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Deployment day for area soldiers

August 28, 2008 6:52:54 PM PDT
For many area military families, a Thursday morning deployment ceremony was a chance to have a little fun and say goodbye to loved ones who are about to ship out for a mission overseas.They celebrated the accomplishments of the soldiers and reluctantly bid them goodbye as they prepared to head overseas to participate in the war on terrorism in Afghanistan.

It's another deployment day for the Lowrence family. Patrick Lowrence says it doesn't get any better.

"You don't celebrate going away. You only celebrate coming back," said Sgt. Lowrence, deploying soldier.

"Not seeing him is the hard part," said Rita Rodriguez, soldier's mother.

They were just one of 180 families being honored in Thursday's deployment ceremony of soldiers of Force Protection Company A. Troop leaders said soldiers would be heading to Afghanistan to support and protect units already in the deserts of Asia.

"There is a certain designated area that we're assigned to patrol, do guard for, make sure that nobody is coming in, doing tower guard and things like that," said Specialist Paul Petersen, deploying soldier.

"The soldiers are well prepared. I don't see any problem," said Lt. Willie Spears, Force Protection Company A.

Force Protection Company A is made up from several companies within the 634th Brigade Battalion. It is because of their special training that they are being sent to fight.

"We're going to help the Afghans root out the bad guys, and they'll hopefully stay out of harm's way," said Ron Fleig, Vietnam veteran.

As family and friends gathered to wish soldiers well, they still struggled with the reality of war and sacrifice.

"We stay in contact. We stay close and keep each other going," said Veronica Daugherty, soldier's sister.

The soldiers will head to Fort Bragg for additional training for two months and then finish up in Afghanistan for their complete tour of duty, which will last 12 months.

For those determined to bring democracy to a land that's seen little peace over the ages, parting is never easy -- even if the mission is a worthy one.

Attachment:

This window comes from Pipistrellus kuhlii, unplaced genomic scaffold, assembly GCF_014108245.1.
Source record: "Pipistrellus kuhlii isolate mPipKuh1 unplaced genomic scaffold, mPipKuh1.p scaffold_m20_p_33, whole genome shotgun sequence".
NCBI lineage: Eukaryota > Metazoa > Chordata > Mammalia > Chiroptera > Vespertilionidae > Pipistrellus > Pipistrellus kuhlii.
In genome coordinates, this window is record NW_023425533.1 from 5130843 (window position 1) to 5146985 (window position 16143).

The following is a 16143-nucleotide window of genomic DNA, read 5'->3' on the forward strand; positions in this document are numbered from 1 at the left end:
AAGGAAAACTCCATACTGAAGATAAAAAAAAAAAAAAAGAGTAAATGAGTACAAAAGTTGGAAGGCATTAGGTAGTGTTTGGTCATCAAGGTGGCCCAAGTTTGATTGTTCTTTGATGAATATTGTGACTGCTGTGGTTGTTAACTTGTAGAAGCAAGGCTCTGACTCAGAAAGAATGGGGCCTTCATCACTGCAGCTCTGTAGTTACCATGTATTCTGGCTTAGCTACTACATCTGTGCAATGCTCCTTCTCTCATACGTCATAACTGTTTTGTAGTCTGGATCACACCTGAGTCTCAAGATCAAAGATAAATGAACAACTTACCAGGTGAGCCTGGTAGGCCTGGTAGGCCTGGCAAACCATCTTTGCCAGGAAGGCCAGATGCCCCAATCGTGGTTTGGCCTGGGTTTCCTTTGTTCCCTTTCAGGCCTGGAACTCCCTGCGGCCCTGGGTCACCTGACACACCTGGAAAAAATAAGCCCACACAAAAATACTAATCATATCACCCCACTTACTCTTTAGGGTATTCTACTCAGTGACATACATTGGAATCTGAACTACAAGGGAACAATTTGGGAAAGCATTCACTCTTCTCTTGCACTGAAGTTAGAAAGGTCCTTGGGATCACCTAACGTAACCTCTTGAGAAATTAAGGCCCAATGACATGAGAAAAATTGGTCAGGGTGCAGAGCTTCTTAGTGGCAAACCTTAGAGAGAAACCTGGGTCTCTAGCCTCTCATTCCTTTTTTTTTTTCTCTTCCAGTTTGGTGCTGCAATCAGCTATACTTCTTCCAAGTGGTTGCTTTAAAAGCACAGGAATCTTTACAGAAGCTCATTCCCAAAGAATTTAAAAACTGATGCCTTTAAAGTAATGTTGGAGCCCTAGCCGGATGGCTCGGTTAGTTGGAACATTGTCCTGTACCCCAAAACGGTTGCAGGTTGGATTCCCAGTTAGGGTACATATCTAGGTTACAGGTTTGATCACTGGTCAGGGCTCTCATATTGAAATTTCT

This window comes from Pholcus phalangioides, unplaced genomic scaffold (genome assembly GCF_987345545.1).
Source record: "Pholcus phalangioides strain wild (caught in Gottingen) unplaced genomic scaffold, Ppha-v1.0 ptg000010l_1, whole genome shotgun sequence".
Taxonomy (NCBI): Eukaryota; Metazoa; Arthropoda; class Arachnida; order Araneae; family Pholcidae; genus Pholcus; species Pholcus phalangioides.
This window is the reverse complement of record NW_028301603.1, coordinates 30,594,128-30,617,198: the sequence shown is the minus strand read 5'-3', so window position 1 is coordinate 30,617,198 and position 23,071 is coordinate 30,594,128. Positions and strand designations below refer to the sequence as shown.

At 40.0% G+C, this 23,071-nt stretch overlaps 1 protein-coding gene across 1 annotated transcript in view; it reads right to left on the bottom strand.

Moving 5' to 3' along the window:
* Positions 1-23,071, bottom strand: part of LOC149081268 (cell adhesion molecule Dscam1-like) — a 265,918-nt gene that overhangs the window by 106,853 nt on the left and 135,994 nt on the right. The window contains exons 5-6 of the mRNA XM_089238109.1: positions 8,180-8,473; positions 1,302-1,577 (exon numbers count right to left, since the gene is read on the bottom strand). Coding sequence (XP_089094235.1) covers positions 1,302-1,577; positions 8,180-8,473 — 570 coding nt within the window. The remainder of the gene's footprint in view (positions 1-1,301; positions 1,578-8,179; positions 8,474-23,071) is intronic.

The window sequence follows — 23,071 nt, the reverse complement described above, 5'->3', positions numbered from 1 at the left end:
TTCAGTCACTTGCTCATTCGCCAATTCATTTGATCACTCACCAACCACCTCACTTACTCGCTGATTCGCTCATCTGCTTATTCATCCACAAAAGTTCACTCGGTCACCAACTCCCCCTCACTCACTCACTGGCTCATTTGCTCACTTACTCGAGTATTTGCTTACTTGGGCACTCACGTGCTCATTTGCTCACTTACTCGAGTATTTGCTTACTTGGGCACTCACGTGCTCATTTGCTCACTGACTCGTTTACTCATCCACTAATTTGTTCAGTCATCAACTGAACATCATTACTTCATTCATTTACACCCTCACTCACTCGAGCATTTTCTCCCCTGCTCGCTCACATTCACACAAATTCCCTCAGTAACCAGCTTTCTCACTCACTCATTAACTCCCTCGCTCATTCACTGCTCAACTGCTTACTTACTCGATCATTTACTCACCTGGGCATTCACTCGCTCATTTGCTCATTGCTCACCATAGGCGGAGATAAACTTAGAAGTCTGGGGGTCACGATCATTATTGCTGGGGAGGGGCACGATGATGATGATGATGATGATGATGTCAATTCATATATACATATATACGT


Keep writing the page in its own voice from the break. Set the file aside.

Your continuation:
These patriots know they're headed into harm's way. But as care packages of cookies and a feast fit for an army were presented after the formalities of their deployment ceremony, the reality that these people are going away for about 400 days set in.

"Responsibilities at the home front is my main concern and also going there and coming home alive and bringing back my troops alive," said Staff Sgt. Thomas Davis.

It's a sentiment coursing through the thoughts of the Lozano family. First Sgt. Richard Lozano is heading to his third deployment in the war on terror -- twice to Iraq, now to Afghanistan. And while his family worries, his priority he says has to be his fighters.

"I definitely tell them that complacency will get them in trouble every time, so we always have to be on alert and to always watch out for your battle buddy," said Lozano.

But the gray skies betrayed his family's mood. They've seen him come home safe twice. And they believe in what he's doing.

"Just taking care of everything it is hard," said wife Nikki Lozano, tearing up.

"You would be surprised how many grandparents are behind the wives because, what are you going to do without a grandparent?" said Ruth Lozano.

And a father -- a veteran of Korea -- said he hopes they're three times lucky.

"It seems like the same troops are going over back and forth, you know, we just don't have enough troops, soldiers to go around. We are the policemen of the world," said Richard Lozano, Sr.


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